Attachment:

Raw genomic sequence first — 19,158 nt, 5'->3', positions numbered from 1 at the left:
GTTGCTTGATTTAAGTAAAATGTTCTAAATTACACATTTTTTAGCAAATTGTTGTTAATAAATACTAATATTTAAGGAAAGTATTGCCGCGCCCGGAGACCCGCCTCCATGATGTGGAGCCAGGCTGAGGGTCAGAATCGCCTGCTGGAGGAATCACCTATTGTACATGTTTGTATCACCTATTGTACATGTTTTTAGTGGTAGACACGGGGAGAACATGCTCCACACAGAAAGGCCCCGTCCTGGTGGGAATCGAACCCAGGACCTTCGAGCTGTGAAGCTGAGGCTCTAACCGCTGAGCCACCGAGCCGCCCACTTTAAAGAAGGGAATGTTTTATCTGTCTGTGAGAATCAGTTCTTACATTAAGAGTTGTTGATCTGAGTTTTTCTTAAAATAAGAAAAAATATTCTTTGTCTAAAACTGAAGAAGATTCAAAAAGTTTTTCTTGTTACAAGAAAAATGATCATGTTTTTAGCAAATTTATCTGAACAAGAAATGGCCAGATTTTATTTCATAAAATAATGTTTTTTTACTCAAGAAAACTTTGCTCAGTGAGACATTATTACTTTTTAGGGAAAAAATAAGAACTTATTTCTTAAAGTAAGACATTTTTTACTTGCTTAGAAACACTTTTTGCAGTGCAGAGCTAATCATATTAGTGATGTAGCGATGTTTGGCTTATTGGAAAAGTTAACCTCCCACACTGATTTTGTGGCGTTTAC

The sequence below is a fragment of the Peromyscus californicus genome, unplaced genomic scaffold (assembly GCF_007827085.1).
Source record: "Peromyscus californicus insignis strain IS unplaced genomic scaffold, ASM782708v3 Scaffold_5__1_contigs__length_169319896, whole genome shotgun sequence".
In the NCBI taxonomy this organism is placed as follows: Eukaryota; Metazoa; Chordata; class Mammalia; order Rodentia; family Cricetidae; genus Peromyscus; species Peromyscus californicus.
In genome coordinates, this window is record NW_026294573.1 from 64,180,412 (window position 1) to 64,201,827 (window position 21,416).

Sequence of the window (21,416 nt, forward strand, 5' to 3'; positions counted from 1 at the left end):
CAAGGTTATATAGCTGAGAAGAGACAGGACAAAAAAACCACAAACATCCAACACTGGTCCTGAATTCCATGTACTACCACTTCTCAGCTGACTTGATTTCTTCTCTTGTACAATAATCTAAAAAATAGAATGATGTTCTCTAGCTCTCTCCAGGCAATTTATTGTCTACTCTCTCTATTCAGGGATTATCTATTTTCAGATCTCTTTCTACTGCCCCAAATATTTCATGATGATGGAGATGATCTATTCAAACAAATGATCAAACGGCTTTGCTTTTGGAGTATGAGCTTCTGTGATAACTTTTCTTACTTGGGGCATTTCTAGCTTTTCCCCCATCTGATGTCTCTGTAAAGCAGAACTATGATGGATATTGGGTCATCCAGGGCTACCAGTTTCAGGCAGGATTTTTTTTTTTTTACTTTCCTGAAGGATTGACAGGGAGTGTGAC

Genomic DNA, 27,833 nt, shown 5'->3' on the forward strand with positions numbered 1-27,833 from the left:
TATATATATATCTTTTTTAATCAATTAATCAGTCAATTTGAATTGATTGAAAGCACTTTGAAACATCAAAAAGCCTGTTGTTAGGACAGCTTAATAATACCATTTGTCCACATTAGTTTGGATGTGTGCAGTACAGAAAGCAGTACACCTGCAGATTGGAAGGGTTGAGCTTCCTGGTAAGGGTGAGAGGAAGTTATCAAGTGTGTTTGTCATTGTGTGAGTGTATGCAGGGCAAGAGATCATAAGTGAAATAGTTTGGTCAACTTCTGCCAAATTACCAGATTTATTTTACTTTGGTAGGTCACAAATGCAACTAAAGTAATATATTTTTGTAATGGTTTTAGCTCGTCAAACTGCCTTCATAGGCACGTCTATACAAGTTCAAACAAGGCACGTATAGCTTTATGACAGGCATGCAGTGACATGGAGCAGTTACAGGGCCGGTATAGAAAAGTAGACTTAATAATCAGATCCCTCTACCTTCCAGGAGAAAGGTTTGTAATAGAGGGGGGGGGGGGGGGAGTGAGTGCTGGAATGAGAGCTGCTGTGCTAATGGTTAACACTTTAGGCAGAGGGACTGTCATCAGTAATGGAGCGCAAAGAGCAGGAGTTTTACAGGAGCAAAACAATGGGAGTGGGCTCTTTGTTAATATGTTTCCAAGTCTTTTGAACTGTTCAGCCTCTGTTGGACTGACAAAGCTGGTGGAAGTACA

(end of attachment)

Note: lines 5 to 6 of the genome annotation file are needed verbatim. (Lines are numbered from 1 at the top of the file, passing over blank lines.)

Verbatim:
In the NCBI taxonomy this organism is placed as follows: Eukaryota; Metazoa; Chordata; class Mammalia; order Rodentia; family Cricetidae; genus Peromyscus; species Peromyscus californicus.
In genome coordinates, this window is record NW_026294573.1 from 64,180,412 (window position 1) to 64,201,827 (window position 21,416).